Building an intentional culture enables a business to attract and retain the best talent and the clients it needs to grow and thrive. But how can HR teams help build the culture that delivers results? Dive in for tips on building an intentional culture.
What is workplace culture?
Workplace culture is the personality of a business. It’s the attitudes, values and practices shared by employees across an organisation. These attitudes, values and practices are reflected in their interactions with each other and with the company’s clients.
A healthy culture increases employee engagement and morale which drives business success. In fact, businesses that prioritise culture continually outperform competitors.
How can HR teams build an intentional culture?
When a business starts up, culture develops organically through the personalities of the leaders. But then the company grows and more people join the organisation.
This results in different attitudes, values and perspectives entering the mix. This means that the original culture can become watered-down or confused. This is when it’s important to create a positive workplace culture intentionally.
If you’re building culture when scaling up, Forbes suggests:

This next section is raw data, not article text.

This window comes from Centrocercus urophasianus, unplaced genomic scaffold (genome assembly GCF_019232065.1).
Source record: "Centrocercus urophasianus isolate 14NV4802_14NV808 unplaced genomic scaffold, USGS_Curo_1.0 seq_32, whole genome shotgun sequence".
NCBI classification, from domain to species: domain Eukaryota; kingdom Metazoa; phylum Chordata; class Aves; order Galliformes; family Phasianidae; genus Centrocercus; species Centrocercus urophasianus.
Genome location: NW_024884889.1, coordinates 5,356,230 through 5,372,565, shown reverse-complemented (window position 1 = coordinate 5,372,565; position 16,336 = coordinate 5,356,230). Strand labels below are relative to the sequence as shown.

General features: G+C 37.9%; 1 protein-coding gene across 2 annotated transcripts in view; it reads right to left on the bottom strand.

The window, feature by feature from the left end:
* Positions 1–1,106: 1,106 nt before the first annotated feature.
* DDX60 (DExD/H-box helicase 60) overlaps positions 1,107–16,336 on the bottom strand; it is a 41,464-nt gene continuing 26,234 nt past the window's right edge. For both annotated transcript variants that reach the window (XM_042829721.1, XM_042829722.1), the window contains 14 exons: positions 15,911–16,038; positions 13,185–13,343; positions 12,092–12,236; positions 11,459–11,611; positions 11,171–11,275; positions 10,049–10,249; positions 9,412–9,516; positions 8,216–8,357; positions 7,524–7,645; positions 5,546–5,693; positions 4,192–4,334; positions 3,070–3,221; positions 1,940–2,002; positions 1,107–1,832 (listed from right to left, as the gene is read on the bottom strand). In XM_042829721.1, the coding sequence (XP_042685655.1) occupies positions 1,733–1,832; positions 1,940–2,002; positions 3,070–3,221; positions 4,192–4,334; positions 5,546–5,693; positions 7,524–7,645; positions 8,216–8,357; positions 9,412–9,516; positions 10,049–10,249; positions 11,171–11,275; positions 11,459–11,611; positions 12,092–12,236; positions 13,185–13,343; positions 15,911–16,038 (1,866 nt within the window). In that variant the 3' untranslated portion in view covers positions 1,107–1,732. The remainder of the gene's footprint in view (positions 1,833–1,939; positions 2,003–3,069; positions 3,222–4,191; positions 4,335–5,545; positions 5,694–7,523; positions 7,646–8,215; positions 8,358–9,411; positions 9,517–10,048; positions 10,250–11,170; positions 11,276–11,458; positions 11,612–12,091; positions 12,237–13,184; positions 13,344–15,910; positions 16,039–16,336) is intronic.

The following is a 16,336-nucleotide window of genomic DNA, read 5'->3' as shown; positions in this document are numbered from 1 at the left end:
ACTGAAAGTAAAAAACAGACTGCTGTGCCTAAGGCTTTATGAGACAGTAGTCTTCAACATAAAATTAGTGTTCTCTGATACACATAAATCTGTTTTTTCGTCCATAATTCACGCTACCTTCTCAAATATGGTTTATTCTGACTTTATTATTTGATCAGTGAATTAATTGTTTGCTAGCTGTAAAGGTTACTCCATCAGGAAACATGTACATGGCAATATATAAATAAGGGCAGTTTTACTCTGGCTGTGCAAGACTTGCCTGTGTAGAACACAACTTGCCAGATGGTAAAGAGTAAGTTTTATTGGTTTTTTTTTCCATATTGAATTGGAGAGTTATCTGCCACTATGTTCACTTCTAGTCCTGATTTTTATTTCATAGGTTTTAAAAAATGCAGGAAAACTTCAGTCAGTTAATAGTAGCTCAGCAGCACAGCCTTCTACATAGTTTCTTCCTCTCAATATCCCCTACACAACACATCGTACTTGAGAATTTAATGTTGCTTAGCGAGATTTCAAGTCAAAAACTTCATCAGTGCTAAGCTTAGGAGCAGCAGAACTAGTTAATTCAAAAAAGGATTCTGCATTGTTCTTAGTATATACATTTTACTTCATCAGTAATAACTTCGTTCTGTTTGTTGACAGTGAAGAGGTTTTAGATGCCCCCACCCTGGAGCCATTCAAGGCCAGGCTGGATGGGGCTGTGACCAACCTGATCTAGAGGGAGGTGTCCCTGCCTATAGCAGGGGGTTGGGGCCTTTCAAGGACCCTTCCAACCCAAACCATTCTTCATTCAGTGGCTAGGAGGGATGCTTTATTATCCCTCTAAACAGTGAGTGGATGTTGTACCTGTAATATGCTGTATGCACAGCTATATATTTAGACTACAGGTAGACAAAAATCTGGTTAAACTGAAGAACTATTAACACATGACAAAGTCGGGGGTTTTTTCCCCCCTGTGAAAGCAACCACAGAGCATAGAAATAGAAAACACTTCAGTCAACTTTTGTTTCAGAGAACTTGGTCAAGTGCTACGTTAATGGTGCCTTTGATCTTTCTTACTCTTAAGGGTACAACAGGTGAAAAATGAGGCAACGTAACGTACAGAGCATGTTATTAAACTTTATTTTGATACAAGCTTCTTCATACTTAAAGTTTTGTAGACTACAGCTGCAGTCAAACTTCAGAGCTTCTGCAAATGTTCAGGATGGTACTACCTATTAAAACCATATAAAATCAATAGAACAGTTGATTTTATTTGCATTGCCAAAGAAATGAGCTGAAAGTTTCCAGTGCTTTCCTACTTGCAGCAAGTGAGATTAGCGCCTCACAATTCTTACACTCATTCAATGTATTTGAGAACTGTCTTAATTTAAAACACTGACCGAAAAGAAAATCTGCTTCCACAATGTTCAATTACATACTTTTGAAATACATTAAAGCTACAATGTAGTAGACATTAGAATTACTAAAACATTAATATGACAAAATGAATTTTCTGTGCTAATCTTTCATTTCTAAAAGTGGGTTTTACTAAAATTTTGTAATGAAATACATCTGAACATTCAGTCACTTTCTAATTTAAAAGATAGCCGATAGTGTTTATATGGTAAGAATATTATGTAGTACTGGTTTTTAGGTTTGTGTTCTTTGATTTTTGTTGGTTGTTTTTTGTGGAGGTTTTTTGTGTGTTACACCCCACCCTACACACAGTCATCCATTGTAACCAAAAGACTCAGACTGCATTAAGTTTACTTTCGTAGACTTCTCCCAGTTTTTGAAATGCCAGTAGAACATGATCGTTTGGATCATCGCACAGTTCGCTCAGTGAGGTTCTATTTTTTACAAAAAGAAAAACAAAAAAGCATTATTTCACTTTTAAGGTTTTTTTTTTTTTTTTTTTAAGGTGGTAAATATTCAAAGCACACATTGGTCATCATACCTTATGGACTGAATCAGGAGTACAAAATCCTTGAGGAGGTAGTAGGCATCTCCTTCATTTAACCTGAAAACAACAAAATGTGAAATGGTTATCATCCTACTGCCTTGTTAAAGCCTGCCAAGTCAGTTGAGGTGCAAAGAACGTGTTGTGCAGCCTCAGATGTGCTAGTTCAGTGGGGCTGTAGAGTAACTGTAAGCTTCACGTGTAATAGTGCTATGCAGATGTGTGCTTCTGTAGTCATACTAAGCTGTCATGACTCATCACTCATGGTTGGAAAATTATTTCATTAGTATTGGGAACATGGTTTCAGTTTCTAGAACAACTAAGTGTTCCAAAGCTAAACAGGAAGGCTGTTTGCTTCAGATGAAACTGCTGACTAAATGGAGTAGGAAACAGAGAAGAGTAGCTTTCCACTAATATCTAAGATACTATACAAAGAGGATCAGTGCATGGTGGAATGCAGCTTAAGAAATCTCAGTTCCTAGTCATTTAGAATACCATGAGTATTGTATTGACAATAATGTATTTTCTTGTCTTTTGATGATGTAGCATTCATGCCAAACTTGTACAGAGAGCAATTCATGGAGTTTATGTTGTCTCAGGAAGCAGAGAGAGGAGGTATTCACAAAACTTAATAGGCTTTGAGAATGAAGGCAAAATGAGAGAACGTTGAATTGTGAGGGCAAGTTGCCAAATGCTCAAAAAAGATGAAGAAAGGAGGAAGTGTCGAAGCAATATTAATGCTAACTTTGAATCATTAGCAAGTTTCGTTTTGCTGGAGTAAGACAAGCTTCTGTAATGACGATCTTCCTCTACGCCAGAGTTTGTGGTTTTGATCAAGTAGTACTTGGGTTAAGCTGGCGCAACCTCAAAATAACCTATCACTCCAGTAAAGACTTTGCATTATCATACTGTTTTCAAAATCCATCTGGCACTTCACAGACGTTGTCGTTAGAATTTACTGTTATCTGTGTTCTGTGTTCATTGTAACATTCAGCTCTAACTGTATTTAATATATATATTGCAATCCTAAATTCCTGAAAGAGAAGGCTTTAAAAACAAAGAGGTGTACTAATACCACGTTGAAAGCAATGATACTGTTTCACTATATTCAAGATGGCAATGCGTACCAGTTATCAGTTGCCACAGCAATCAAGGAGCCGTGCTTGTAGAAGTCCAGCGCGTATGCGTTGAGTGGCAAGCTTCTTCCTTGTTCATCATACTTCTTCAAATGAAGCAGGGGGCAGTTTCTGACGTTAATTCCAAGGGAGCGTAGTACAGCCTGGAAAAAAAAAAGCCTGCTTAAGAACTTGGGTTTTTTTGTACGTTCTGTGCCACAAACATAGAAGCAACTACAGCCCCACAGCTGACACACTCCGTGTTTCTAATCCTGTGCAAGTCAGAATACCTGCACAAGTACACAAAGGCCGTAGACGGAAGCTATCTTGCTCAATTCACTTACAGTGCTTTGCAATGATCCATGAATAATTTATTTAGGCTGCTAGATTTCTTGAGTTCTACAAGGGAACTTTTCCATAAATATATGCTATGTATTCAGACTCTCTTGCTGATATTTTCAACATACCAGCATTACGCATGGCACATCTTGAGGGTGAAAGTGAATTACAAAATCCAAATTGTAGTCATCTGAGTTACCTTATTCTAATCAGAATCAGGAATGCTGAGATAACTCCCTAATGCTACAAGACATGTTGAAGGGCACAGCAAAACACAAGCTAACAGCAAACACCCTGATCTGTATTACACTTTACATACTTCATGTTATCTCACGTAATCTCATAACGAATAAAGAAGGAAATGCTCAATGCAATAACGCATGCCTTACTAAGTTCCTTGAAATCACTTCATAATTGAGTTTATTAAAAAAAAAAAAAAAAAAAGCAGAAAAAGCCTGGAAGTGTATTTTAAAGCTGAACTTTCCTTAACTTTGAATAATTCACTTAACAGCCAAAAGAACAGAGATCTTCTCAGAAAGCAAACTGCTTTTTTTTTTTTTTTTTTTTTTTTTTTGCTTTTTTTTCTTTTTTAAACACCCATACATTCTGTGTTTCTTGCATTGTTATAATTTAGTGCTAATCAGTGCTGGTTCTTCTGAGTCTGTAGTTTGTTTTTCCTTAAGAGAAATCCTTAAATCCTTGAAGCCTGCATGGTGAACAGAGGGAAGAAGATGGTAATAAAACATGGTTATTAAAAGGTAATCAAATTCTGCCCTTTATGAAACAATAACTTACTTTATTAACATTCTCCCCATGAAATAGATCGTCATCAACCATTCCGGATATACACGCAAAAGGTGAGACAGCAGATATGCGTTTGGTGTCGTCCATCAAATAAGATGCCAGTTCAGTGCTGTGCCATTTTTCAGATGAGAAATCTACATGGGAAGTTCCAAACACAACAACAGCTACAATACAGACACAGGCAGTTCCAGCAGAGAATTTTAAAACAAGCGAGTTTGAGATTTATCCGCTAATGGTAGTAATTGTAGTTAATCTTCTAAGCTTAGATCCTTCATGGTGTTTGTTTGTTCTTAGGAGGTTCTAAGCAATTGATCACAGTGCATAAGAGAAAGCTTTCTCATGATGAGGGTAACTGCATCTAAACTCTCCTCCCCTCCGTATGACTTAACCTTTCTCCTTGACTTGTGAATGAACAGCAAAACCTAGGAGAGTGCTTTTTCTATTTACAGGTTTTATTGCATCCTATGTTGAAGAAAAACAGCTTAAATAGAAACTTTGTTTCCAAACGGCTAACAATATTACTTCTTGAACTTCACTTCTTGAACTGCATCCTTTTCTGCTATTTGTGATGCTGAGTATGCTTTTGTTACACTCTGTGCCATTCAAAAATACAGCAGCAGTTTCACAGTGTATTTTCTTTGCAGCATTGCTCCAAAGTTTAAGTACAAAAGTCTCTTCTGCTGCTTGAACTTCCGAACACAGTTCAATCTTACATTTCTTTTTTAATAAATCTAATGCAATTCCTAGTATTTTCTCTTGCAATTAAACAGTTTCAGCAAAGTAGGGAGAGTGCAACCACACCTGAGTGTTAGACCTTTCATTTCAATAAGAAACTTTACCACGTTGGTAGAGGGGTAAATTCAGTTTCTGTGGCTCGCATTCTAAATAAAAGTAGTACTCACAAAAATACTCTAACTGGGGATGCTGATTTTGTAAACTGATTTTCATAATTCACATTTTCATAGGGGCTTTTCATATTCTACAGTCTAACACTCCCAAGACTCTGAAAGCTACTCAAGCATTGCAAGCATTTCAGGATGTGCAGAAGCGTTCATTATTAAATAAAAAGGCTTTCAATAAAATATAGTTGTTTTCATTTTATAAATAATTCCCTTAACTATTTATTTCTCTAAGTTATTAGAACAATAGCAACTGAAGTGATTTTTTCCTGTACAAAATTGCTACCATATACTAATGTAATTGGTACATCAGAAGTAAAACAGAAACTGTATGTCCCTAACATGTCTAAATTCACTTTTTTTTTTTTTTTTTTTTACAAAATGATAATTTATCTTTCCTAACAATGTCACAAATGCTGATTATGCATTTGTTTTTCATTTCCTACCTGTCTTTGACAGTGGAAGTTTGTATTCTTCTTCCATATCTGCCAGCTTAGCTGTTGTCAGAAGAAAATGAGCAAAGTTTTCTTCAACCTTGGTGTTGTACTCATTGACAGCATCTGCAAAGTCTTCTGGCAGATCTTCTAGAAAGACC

- Identifying the true culture of the business.
- Ensuring leaders buy into the culture.
- Making sure beliefs and behaviour align.
But what does this mean for organisations and HR teams in practice? Let’s take a look at each of them.
Identifying the true culture
To understand how to improve workplace culture it’s important to get as near to the truth as possible. This may not be as simple as you think. That’s because how business leaders view company culture can be very different to how employees see it.
It’s best to start by listening to employees through informal conversations. These can take the form of:
- Organic feedback (for instance, when someone raises an issue or asks a question).
- Annual reviews.
- Interviews employee engagement surveys to gather employee feedback.
Ask your employees, can they identify the company values? Can they see evidence of these values on a day-to-day basis?
Don’t forget to consider how you recruit new employees. Are they recruited based on skills alone or because their personalities and values are a good fit for the business? When a new person joins, what does the onboarding process look like? Do they understand workplace culture from the outset?
You might also want to think about how business values are promoted day-to-day. For example through general interactions, annual reviews, and training programmes. Is that business value encouraged, recognised and rewarded?
Ensuring business leaders buy into building an intentional culture
The key to creating a positive culture is through business leaders. That’s because business leaders can contribute to a healthy culture at work or they can hinder it.
However, business leaders may not always understand the importance of living the values that make up the company’s culture.